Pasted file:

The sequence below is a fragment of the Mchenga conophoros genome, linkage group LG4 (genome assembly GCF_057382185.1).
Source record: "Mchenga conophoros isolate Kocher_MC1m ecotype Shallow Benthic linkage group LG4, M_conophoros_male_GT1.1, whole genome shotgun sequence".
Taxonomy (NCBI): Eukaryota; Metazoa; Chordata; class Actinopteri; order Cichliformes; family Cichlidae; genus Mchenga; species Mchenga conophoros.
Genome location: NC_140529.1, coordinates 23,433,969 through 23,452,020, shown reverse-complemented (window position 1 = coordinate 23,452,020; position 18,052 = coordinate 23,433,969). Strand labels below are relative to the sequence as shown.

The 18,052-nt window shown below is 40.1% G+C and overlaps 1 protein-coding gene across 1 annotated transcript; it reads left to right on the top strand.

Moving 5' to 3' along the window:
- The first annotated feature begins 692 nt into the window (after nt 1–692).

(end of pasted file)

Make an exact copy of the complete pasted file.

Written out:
The sequence below is a fragment of the Mchenga conophoros genome, linkage group LG4 (genome assembly GCF_057382185.1).
Source record: "Mchenga conophoros isolate Kocher_MC1m ecotype Shallow Benthic linkage group LG4, M_conophoros_male_GT1.1, whole genome shotgun sequence".
Taxonomy (NCBI): Eukaryota; Metazoa; Chordata; class Actinopteri; order Cichliformes; family Cichlidae; genus Mchenga; species Mchenga conophoros.
Genome location: NC_140529.1, coordinates 23,433,969 through 23,452,020, shown reverse-complemented (window position 1 = coordinate 23,452,020; position 18,052 = coordinate 23,433,969). Strand labels below are relative to the sequence as shown.

The 18,052-nt window shown below is 40.1% G+C and overlaps 1 protein-coding gene across 1 annotated transcript; it reads left to right on the top strand.

Moving 5' to 3' along the window:
- The first annotated feature begins 692 nt into the window (after nt 1–692).